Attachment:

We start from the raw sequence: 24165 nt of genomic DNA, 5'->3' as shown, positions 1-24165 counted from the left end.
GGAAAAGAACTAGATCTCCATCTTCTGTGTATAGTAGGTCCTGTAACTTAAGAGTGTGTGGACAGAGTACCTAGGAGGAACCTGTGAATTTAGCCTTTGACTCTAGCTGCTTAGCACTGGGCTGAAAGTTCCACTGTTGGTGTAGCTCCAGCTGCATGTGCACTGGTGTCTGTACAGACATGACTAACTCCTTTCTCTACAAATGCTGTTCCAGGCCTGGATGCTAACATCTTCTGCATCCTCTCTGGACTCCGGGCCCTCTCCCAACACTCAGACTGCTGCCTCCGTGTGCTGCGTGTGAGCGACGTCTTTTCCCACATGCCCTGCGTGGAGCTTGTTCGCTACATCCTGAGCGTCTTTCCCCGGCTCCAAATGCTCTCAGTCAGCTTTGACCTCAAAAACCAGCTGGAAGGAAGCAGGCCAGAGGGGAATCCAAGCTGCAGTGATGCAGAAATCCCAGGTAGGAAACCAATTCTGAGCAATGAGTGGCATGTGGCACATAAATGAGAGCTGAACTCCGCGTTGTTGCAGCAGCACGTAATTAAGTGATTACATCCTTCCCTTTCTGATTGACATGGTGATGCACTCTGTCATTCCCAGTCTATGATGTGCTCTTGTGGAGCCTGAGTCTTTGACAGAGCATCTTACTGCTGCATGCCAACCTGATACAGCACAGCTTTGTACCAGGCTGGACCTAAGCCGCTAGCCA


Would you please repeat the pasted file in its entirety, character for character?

We start from the raw sequence: 24165 nt of genomic DNA, 5'->3' as shown, positions 1-24165 counted from the left end.
GGAAAAGAACTAGATCTCCATCTTCTGTGTATAGTAGGTCCTGTAACTTAAGAGTGTGTGGACAGAGTACCTAGGAGGAACCTGTGAATTTAGCCTTTGACTCTAGCTGCTTAGCACTGGGCTGAAAGTTCCACTGTTGGTGTAGCTCCAGCTGCATGTGCACTGGTGTCTGTACAGACATGACTAACTCCTTTCTCTACAAATGCTGTTCCAGGCCTGGATGCTAACATCTTCTGCATCCTCTCTGGACTCCGGGCCCTCTCCCAACACTCAGACTGCTGCCTCCGTGTGCTGCGTGTGAGCGACGTCTTTTCCCACATGCCCTGCGTGGAGCTTGTTCGCTACATCCTGAGCGTCTTTCCCCGGCTCCAAATGCTCTCAGTCAGCTTTGACCTCAAAAACCAGCTGGAAGGAAGCAGGCCAGAGGGGAATCCAAGCTGCAGTGATGCAGAAATCCCAGGTAGGAAACCAATTCTGAGCAATGAGTGGCATGTGGCACATAAATGAGAGCTGAACTCCGCGTTGTTGCAGCAGCACGTAATTAAGTGATTACATCCTTCCCTTTCTGATTGACATGGTGATGCACTCTGTCATTCCCAGTCTATGATGTGCTCTTGTGGAGCCTGAGTCTTTGACAGAGCATCTTACTGCTGCATGCCAACCTGATACAGCACAGCTTTGTACCAGGCTGGACCTAAGCCGCTAGCCA